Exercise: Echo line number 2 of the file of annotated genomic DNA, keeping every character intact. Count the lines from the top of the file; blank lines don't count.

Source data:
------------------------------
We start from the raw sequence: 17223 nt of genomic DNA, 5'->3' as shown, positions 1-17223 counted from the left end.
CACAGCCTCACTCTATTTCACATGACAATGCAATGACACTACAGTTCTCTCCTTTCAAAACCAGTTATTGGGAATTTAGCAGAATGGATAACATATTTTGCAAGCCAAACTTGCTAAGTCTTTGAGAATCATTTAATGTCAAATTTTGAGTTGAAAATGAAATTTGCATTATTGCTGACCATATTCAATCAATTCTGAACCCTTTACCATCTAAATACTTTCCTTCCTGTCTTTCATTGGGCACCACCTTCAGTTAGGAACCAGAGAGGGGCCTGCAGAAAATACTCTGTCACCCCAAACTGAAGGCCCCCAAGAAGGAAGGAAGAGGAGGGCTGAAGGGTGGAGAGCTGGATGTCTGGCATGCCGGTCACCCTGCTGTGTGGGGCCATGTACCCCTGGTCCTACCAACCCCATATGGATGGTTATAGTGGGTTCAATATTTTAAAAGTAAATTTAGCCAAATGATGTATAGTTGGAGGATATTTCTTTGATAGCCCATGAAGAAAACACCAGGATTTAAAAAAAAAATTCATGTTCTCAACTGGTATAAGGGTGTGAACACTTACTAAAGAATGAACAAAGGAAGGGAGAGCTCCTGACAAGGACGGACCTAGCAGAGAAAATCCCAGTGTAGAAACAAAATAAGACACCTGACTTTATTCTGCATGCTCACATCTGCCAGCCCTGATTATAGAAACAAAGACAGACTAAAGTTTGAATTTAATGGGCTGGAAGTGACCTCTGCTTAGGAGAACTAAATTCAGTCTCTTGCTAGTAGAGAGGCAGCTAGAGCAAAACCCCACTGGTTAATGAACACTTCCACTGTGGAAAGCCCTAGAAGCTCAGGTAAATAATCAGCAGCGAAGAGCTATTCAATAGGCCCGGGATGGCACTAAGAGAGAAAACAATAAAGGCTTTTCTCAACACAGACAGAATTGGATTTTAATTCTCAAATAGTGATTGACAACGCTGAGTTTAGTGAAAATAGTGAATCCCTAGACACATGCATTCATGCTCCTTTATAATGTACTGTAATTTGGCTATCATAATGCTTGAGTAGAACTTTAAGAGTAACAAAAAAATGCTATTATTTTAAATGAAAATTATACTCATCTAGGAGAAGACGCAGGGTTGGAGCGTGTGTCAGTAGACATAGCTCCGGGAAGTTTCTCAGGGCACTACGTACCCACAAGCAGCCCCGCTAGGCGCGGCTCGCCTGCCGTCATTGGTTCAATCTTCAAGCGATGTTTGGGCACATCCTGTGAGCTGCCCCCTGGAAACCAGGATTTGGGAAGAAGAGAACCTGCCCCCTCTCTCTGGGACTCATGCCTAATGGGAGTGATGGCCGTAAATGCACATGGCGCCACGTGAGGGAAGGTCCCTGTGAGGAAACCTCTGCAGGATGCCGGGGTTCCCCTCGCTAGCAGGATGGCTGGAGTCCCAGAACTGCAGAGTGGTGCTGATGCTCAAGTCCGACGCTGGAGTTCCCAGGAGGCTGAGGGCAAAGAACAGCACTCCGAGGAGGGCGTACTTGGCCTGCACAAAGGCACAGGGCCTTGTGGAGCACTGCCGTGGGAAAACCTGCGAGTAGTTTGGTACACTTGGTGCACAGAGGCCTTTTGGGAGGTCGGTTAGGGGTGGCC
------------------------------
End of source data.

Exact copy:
CACAGCCTCACTCTATTTCACATGACAATGCAATGACACTACAGTTCTCTCCTTTCAAAACCAGTTATTGGGAATTTAGCAGAATGGATAACATATTTTGCAAGCCAAACTTGCTAAGTCTTTGAGAATCATTTAATGTCAAATTTTGAGTTGAAAATGAAATTTGCATTATTGCTGACCATATTCAATCAATTCTGAACCCTTTACCATCTAAATACTTTCCTTCCTGTCTTTCATTGGGCACCACCTTCAGTTAGGAACCAGAGAGGGGCCTGCAGAAAATACTCTGTCACCCCAAACTGAAGGCCCCCAAGAAGGAAGGAAGAGGAGGGCTGAAGGGTGGAGAGCTGGATGTCTGGCATGCCGGTCACCCTGCTGTGTGGGGCCATGTACCCCTGGTCCTACCAACCCCATATGGATGGTTATAGTGGGTTCAATATTTTAAAAGTAAATTTAGCCAAATGATGTATAGTTGGAGGATATTTCTTTGATAGCCCATGAAGAAAACACCAGGATTTAAAAAAAAAATTCATGTTCTCAACTGGTATAAGGGTGTGAACACTTACTAAAGAATGAACAAAGGAAGGGAGAGCTCCTGACAAGGACGGACCTAGCAGAGAAAATCCCAGTGTAGAAACAAAATAAGACACCTGACTTTATTCTGCATGCTCACATCTGCCAGCCCTGATTATAGAAACAAAGACAGACTAAAGTTTGAATTTAATGGGCTGGAAGTGACCTCTGCTTAGGAGAACTAAATTCAGTCTCTTGCTAGTAGAGAGGCAGCTAGAGCAAAACCCCACTGGTTAATGAACACTTCCACTGTGGAAAGCCCTAGAAGCTCAGGTAAATAATCAGCAGCGAAGAGCTATTCAATAGGCCCGGGATGGCACTAAGAGAGAAAACAATAAAGGCTTTTCTCAACACAGACAGAATTGGATTTTAATTCTCAAATAGTGATTGACAACGCTGAGTTTAGTGAAAATAGTGAATCCCTAGACACATGCATTCATGCTCCTTTATAATGTACTGTAATTTGGCTATCATAATGCTTGAGTAGAACTTTAAGAGTAACAAAAAAATGCTATTATTTTAAATGAAAATTATACTCATCTAGGAGAAGACGCAGGGTTGGAGCGTGTGTCAGTAGACATAGCTCCGGGAAGTTTCTCAGGGCACTACGTACCCACAAGCAGCCCCGCTAGGCGCGGCTCGCCTGCCGTCATTGGTTCAATCTTCAAGCGATGTTTGGGCACATCCTGTGAGCTGCCCCCTGGAAACCAGGATTTGGGAAGAAGAGAACCTGCCCCCTCTCTCTGGGACTCATGCCTAATGGGAGTGATGGCCGTAAATGCACATGGCGCCACGTGAGGGAAGGTCCCTGTGAGGAAACCTCTGCAGGATGCCGGGGTTCCCCTCGCTAGCAGGATGGCTGGAGTCCCAGAACTGCAGAGTGGTGCTGATGCTCAAGTCCGACGCTGGAGTTCCCAGGAGGCTGAGGGCAAAGAACAGCACTCCGAGGAGGGCGTACTTGGCCTGCACAAAGGCACAGGGCCTTGTGGAGCACTGCCGTGGGAAAACCTGCGAGTAGTTTGGTACACTTGGTGCACAGAGGCCTTTTGGGAGGTCGGTTAGGGGTGGCC